Summary and full case available here, courtesy of The Colorado Lawyer.

Colorado Court of Appeals: Seller in Installment Land Contract Not Landowner Under Premises Liability Act

The Colorado Court of Appeals issued its opinion in Lucero v. Ulvestad on Thursday, July 16, 2015.

Installment Land Contract—Landowner—Colorado Premises Liability Act—Trespasser—Injuries—Negligence.

This case arose from 15-year-old Lucero’s unsupervised use of a steam room in a home purchased by Landers from Ulvestad. The installment land contract provided Landers immediate possession of the property, but record title would remain in Ulvestad’s name until Landers paid the entire purchase price. With permission from Landers, Lucero entered the steam room and suffered a seizure rendering her unconscious. Before she was found, Lucero suffered severe burns to her face, head, and arm. Lucero brought this lawsuit against both Landers and Ulvestad. The trial court found that Ulvestad owed Lucero no common law duty of care and dismissed her negligence claim. The jury returned a verdict in favor of Ulvestad on Lucero’s claim under the Colorado Premises Liability Act (Act).

Lucero appealed the trial court’s determination that she was a trespasser on the property at the time she was injured. Based on the plain language of the installment land contract, Ulvestad, on the date possession of the property was transferred to Landers, was no longer a person “in possession of real property” or “legally responsible for the condition of real property.” Therefore, because Ulvestad was not a landowner under the Act, the trial court should have granted Ulvestad’s motion for a directed verdict. Therefore, Lucero was not harmed by the trespasser determination, and the judgment against Lucero was affirmed.

Summary and full case available here, courtesy of The Colorado Lawyer.

Colorado Court of Appeals: Red Rocks’ Creation Rock is Natural Condition of Unimproved Property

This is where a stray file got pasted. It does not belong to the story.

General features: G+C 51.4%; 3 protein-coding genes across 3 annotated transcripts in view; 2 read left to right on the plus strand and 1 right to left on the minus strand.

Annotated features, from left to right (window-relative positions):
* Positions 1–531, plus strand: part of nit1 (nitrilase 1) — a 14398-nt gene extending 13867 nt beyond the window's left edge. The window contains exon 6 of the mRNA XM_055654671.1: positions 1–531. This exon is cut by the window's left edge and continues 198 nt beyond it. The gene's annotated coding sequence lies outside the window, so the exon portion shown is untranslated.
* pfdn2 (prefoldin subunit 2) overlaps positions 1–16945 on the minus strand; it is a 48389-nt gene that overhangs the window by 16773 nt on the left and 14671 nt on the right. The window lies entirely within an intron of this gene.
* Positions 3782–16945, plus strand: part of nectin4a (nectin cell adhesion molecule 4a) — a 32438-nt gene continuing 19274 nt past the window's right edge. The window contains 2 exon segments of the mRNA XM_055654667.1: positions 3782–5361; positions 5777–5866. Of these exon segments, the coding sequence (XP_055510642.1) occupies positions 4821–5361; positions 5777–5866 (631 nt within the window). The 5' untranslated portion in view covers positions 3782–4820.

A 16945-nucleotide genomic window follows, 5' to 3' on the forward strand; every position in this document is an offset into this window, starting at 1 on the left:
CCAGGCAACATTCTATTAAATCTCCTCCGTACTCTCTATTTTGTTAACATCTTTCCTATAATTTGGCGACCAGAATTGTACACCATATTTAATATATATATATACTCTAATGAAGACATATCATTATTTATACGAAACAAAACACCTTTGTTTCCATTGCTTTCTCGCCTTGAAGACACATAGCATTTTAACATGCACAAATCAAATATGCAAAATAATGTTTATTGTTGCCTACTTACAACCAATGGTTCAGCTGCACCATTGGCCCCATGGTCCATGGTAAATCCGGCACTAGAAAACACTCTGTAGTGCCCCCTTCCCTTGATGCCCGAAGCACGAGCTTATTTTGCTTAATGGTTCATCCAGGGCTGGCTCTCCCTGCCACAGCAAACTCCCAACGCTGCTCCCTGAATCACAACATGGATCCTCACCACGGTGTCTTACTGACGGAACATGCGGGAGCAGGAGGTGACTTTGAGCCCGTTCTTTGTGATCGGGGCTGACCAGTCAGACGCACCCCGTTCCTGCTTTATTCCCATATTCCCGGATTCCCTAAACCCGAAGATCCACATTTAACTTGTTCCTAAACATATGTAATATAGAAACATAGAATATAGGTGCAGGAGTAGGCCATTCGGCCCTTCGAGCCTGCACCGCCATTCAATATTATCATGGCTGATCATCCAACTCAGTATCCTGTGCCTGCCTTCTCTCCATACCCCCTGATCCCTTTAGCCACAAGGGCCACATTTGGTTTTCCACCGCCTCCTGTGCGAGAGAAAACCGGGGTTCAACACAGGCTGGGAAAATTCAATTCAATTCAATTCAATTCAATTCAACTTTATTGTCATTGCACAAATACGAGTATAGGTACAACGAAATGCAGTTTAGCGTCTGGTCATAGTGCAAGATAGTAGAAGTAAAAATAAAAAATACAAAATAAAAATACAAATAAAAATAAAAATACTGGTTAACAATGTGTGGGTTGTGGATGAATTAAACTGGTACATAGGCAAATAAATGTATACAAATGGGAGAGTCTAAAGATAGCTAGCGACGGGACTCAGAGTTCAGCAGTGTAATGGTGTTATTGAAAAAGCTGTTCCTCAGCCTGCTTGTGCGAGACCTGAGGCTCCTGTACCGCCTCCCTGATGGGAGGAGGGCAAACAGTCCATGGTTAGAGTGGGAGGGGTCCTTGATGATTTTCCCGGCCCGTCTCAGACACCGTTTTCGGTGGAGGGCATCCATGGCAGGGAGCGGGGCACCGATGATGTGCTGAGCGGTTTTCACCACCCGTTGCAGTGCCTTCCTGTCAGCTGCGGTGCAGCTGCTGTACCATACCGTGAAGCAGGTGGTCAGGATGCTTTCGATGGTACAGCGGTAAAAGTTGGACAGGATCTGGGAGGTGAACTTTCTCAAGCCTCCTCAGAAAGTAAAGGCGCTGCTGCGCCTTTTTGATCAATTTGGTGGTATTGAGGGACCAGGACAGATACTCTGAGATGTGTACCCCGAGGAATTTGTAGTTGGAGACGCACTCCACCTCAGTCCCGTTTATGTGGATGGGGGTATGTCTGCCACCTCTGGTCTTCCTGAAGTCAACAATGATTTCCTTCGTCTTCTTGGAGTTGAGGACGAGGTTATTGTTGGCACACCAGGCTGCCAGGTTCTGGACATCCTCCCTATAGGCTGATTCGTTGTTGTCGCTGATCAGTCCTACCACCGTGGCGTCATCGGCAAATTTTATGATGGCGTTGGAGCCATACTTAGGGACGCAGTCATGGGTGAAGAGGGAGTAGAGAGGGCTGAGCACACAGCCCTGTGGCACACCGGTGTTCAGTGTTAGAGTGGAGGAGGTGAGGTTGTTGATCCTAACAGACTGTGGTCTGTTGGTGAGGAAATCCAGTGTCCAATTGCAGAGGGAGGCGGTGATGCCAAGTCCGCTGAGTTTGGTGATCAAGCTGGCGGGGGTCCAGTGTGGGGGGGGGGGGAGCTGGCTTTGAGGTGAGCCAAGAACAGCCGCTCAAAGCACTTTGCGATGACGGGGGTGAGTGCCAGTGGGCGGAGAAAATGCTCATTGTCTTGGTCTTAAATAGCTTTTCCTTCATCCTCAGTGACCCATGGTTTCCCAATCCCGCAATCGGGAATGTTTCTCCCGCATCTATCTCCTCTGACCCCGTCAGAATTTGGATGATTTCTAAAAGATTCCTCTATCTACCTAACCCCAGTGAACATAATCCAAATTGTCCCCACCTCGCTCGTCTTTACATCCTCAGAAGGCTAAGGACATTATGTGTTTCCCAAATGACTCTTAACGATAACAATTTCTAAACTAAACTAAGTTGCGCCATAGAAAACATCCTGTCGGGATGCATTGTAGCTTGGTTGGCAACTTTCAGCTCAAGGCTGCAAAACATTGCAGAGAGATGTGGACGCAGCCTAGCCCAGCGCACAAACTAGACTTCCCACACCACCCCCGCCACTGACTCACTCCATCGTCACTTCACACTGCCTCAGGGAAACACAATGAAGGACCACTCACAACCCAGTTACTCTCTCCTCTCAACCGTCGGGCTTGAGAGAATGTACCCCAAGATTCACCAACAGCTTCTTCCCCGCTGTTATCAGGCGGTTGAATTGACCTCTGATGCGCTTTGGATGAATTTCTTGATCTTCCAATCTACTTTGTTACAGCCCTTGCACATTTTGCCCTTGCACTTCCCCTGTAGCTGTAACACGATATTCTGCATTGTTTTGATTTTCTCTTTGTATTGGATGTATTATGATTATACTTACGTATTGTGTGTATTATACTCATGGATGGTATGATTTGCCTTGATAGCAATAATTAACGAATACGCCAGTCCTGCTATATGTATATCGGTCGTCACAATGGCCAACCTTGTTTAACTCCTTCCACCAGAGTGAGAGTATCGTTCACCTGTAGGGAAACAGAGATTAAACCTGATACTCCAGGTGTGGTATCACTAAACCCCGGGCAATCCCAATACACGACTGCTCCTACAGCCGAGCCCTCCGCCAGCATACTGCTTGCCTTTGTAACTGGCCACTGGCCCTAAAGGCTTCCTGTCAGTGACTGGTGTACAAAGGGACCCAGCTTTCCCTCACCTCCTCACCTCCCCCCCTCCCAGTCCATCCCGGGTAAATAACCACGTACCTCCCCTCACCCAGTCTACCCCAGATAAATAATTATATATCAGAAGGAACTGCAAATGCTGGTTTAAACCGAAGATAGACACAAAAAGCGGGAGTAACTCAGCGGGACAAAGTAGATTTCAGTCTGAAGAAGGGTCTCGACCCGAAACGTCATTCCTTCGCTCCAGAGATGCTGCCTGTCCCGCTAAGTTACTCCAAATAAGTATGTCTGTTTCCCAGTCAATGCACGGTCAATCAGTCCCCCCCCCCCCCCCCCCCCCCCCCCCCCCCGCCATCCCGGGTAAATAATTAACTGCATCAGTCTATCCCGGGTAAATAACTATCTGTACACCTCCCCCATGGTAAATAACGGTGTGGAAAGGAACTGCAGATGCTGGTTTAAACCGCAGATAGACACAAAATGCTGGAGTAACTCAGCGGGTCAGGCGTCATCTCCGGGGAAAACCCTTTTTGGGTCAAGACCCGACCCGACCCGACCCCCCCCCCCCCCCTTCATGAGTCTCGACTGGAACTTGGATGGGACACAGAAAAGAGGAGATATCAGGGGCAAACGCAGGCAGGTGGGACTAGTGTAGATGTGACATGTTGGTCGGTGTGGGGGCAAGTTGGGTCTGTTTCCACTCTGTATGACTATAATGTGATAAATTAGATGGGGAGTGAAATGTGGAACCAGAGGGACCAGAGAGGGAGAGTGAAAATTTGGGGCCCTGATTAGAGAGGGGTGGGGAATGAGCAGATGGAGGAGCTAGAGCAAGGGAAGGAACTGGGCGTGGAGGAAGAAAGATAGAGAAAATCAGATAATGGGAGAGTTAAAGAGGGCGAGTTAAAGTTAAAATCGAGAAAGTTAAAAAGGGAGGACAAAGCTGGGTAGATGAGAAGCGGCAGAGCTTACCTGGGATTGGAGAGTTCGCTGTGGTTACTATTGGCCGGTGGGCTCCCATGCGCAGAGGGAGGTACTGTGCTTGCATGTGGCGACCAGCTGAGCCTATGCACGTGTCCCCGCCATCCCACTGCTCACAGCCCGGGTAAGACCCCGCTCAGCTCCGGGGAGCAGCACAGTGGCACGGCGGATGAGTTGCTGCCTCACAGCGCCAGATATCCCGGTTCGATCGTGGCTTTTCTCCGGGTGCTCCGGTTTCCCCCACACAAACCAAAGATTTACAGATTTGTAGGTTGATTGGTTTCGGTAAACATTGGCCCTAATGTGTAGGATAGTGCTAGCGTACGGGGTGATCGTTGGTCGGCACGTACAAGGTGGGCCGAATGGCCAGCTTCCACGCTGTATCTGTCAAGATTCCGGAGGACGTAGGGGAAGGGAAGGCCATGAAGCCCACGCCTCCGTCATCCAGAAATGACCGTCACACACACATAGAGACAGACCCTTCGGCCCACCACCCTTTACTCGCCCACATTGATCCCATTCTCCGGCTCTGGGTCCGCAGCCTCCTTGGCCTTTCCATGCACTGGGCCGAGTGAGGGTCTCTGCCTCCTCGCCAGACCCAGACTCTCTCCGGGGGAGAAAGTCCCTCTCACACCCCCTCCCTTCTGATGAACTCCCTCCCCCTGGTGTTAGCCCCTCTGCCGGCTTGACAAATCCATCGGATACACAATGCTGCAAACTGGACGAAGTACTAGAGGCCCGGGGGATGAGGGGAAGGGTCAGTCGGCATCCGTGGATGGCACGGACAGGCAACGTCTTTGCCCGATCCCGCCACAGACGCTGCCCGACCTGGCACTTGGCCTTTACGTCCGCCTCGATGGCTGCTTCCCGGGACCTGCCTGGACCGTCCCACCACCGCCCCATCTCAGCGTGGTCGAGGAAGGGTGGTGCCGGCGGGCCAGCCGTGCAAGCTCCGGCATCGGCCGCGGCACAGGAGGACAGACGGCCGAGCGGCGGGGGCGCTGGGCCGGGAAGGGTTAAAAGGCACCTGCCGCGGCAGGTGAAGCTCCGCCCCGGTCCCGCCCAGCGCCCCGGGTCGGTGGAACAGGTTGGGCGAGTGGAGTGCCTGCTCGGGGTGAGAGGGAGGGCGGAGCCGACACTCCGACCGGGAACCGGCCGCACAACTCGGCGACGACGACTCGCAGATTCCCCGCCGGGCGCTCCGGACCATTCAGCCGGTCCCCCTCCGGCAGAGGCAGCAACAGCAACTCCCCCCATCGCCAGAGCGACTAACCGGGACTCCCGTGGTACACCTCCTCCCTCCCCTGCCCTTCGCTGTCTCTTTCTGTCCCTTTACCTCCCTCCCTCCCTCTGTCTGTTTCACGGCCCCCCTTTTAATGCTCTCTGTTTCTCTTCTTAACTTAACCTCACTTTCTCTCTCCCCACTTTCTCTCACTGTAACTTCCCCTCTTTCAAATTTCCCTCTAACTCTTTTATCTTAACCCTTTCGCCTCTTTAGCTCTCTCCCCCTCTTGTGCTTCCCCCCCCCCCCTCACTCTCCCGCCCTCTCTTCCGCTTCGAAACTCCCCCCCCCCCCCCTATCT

The Colorado Court of Appeals issued its opinion in Ackerman v. City & County of Denver on Thursday, July 16, 2015.

Personal Injury—Colorado Governmental Immunity Act—Waiver—Unimproved Property.

Plaintiffs filed this personal injury action after being struck and injured by rocks that fell from “Creation Rock,” a rock formation that abuts one side of the Red Rocks Park amphitheater, while attending a concert. The City and County of Denver (Denver) brought this interlocutory appeal after the trial court determined that Denver’s immunity from suit had been waived.

On appeal, Denver argued that the trial court erred in finding it had waived its immunity under the Colorado Governmental Immunity Act (CGIA). Creation Rock is a natural sandstone monolith that rises 300 feet and extends the entire length of the amphitheater on the north side. Therefore, Creation Rock is a natural condition of unimproved property. Denver’s voluntary efforts to protect the public from a natural condition does not render the government liable for injuries that occur when those efforts are inadequate. Further, plaintiffs’ location in the amphitheater does not support a waiver of immunity under CRS § 24-10-106(1)(e) for injuries caused by a natural condition. The order was reversed and the case was remanded with directions to dismiss plaintiffs’ claims against Denver for lack of subject matter jurisdiction under the CGIA and to award Denver its attorney fees.

Summary and full case available here, courtesy of The Colorado Lawyer.